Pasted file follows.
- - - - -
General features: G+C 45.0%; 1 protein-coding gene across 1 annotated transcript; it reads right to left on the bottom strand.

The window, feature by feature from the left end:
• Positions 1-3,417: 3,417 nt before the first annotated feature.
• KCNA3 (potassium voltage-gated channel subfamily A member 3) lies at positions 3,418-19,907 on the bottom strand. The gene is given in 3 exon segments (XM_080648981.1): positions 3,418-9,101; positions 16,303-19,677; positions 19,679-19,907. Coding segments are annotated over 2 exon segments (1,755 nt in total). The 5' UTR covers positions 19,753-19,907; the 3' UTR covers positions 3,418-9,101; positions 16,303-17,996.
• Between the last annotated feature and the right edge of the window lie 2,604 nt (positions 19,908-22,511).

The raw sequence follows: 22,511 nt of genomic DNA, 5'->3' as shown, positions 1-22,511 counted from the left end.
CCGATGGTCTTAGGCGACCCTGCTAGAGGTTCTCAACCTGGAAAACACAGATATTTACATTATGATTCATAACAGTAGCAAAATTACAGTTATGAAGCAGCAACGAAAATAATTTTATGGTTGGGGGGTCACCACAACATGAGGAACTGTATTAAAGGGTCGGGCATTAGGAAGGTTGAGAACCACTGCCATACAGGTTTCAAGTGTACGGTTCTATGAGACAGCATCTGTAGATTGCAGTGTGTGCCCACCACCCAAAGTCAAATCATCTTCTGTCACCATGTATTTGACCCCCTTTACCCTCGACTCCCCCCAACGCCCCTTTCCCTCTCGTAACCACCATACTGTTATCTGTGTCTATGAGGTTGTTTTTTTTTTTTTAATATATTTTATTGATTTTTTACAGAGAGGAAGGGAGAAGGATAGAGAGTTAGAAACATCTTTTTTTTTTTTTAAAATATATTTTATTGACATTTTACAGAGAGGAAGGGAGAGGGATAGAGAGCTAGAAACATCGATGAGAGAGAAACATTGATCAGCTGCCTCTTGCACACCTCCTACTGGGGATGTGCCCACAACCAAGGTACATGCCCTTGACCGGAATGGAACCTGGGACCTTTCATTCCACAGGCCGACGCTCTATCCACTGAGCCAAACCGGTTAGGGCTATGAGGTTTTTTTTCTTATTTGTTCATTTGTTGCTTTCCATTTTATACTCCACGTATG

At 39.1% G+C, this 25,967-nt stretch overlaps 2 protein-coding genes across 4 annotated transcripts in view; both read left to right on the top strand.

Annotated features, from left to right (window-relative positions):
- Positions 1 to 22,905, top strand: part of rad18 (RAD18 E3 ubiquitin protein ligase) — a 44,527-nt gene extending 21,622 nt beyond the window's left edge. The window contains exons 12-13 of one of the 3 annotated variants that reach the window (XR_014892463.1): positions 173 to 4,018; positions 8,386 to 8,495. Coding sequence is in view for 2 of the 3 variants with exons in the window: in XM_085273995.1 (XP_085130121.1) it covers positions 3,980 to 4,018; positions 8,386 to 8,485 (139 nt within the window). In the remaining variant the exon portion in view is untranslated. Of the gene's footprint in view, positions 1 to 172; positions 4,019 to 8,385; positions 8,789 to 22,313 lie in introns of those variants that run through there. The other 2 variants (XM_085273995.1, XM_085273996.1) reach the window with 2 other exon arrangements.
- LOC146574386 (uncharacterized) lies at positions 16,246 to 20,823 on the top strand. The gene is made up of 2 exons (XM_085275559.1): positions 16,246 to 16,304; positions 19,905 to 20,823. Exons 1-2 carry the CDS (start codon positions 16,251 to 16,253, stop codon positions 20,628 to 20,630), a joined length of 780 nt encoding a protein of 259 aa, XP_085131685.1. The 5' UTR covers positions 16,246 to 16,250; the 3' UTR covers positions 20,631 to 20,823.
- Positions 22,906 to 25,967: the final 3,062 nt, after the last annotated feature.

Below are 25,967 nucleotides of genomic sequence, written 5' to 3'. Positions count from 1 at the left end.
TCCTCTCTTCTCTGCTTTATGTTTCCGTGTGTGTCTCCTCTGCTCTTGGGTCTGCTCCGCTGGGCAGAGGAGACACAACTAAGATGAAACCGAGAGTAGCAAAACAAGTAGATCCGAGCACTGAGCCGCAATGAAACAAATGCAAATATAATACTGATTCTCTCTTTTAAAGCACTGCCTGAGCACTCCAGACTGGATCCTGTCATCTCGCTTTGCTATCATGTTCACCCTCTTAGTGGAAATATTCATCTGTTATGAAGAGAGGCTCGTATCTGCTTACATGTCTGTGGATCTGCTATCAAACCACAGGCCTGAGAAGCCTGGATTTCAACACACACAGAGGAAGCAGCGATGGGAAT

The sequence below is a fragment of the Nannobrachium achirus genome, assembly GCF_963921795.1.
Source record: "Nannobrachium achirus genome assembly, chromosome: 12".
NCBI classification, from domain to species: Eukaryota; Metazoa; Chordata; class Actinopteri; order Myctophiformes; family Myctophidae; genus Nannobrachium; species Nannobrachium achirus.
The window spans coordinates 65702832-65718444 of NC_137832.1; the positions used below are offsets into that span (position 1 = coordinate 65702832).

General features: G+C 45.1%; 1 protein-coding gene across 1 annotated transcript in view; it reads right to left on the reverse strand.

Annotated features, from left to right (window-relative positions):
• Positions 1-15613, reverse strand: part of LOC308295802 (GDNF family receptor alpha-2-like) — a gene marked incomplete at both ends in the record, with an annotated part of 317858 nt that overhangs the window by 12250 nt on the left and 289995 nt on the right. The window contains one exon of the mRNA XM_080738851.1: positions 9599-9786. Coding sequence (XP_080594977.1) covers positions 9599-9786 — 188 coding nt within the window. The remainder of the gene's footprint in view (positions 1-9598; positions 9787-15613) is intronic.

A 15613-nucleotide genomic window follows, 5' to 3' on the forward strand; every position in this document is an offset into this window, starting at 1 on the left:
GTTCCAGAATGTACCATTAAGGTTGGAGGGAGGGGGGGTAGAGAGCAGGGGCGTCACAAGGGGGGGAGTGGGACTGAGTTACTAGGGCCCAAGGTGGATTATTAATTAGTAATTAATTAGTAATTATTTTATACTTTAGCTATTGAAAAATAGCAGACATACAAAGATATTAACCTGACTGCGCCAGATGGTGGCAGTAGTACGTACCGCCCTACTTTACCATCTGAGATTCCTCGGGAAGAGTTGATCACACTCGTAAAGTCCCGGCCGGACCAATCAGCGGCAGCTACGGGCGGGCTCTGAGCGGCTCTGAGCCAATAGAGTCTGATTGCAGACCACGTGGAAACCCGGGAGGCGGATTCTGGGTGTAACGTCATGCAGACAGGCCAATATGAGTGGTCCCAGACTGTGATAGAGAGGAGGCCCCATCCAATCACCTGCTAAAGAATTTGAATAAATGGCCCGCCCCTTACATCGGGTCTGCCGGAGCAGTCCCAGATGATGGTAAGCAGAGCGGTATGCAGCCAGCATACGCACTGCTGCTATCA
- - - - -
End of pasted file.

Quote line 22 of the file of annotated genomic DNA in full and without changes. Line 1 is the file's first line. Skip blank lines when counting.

A 15613-nucleotide genomic window follows, 5' to 3' on the forward strand; every position in this document is an offset into this window, starting at 1 on the left: